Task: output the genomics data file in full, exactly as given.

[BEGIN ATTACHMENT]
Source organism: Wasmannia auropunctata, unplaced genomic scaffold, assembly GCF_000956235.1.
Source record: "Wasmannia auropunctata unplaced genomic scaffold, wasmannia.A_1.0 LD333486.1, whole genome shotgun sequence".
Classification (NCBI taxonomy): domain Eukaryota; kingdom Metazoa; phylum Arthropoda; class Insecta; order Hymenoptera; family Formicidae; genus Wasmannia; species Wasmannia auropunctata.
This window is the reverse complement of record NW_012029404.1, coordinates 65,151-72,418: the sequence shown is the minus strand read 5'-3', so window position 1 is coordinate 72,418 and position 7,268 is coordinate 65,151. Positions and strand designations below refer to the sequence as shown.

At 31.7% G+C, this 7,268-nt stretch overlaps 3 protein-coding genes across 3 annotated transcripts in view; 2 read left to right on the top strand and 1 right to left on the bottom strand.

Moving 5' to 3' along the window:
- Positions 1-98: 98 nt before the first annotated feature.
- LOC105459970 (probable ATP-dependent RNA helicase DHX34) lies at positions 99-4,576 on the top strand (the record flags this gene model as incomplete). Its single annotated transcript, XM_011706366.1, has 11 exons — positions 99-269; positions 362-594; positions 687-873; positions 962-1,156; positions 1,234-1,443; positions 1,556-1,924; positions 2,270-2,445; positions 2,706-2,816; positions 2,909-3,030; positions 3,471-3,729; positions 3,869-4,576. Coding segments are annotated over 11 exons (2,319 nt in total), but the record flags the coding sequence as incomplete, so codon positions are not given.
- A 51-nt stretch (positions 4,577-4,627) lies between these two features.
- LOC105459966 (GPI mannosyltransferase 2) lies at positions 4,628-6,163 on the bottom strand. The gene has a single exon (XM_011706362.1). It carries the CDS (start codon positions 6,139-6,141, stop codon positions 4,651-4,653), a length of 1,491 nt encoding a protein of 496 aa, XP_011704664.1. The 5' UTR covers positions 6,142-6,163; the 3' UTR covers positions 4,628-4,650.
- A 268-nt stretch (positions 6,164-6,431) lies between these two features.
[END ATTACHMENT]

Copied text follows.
Source organism: Wasmannia auropunctata, unplaced genomic scaffold, assembly GCF_000956235.1.
Source record: "Wasmannia auropunctata unplaced genomic scaffold, wasmannia.A_1.0 LD333486.1, whole genome shotgun sequence".
Classification (NCBI taxonomy): domain Eukaryota; kingdom Metazoa; phylum Arthropoda; class Insecta; order Hymenoptera; family Formicidae; genus Wasmannia; species Wasmannia auropunctata.
This window is the reverse complement of record NW_012029404.1, coordinates 65,151-72,418: the sequence shown is the minus strand read 5'-3', so window position 1 is coordinate 72,418 and position 7,268 is coordinate 65,151. Positions and strand designations below refer to the sequence as shown.

At 31.7% G+C, this 7,268-nt stretch overlaps 3 protein-coding genes across 3 annotated transcripts in view; 2 read left to right on the top strand and 1 right to left on the bottom strand.

Moving 5' to 3' along the window:
- Positions 1-98: 98 nt before the first annotated feature.
- LOC105459970 (probable ATP-dependent RNA helicase DHX34) lies at positions 99-4,576 on the top strand (the record flags this gene model as incomplete). Its single annotated transcript, XM_011706366.1, has 11 exons — positions 99-269; positions 362-594; positions 687-873; positions 962-1,156; positions 1,234-1,443; positions 1,556-1,924; positions 2,270-2,445; positions 2,706-2,816; positions 2,909-3,030; positions 3,471-3,729; positions 3,869-4,576. Coding segments are annotated over 11 exons (2,319 nt in total), but the record flags the coding sequence as incomplete, so codon positions are not given.
- A 51-nt stretch (positions 4,577-4,627) lies between these two features.
- LOC105459966 (GPI mannosyltransferase 2) lies at positions 4,628-6,163 on the bottom strand. The gene has a single exon (XM_011706362.1). It carries the CDS (start codon positions 6,139-6,141, stop codon positions 4,651-4,653), a length of 1,491 nt encoding a protein of 496 aa, XP_011704664.1. The 5' UTR covers positions 6,142-6,163; the 3' UTR covers positions 4,628-4,650.
- A 268-nt stretch (positions 6,164-6,431) lies between these two features.